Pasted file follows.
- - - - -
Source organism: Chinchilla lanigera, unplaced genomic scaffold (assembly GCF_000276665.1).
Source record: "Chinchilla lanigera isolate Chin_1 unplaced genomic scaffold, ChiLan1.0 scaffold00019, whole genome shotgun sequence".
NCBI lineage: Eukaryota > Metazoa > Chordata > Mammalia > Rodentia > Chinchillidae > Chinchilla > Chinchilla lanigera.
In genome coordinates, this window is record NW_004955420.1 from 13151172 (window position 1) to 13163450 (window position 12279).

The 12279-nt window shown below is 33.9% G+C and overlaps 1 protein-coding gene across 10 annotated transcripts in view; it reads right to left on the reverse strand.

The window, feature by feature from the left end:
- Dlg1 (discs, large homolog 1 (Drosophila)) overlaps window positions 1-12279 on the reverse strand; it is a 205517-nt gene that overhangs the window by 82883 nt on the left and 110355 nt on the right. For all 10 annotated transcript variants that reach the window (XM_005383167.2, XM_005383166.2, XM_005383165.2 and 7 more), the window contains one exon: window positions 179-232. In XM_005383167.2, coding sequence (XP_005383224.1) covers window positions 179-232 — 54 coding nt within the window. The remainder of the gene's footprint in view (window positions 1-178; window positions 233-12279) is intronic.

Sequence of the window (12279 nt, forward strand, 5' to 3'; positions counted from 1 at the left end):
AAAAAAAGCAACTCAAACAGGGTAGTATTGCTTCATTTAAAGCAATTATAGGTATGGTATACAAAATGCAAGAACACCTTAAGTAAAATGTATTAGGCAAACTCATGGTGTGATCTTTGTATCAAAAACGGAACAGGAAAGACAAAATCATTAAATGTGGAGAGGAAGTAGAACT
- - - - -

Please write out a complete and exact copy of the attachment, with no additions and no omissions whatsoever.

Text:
Source organism: Chinchilla lanigera, unplaced genomic scaffold (assembly GCF_000276665.1).
Source record: "Chinchilla lanigera isolate Chin_1 unplaced genomic scaffold, ChiLan1.0 scaffold00019, whole genome shotgun sequence".
NCBI lineage: Eukaryota > Metazoa > Chordata > Mammalia > Rodentia > Chinchillidae > Chinchilla > Chinchilla lanigera.
In genome coordinates, this window is record NW_004955420.1 from 13151172 (window position 1) to 13163450 (window position 12279).

The 12279-nt window shown below is 33.9% G+C and overlaps 1 protein-coding gene across 10 annotated transcripts in view; it reads right to left on the reverse strand.

The window, feature by feature from the left end:
- Dlg1 (discs, large homolog 1 (Drosophila)) overlaps window positions 1-12279 on the reverse strand; it is a 205517-nt gene that overhangs the window by 82883 nt on the left and 110355 nt on the right. For all 10 annotated transcript variants that reach the window (XM_005383167.2, XM_005383166.2, XM_005383165.2 and 7 more), the window contains one exon: window positions 179-232. In XM_005383167.2, coding sequence (XP_005383224.1) covers window positions 179-232 — 54 coding nt within the window. The remainder of the gene's footprint in view (window positions 1-178; window positions 233-12279) is intronic.

Sequence of the window (12279 nt, forward strand, 5' to 3'; positions counted from 1 at the left end):
AAAAAAAGCAACTCAAACAGGGTAGTATTGCTTCATTTAAAGCAATTATAGGTATGGTATACAAAATGCAAGAACACCTTAAGTAAAATGTATTAGGCAAACTCATGGTGTGATCTTTGTATCAAAAACGGAACAGGAAAGACAAAATCATTAAATGTGGAGAGGAAGTAGAACT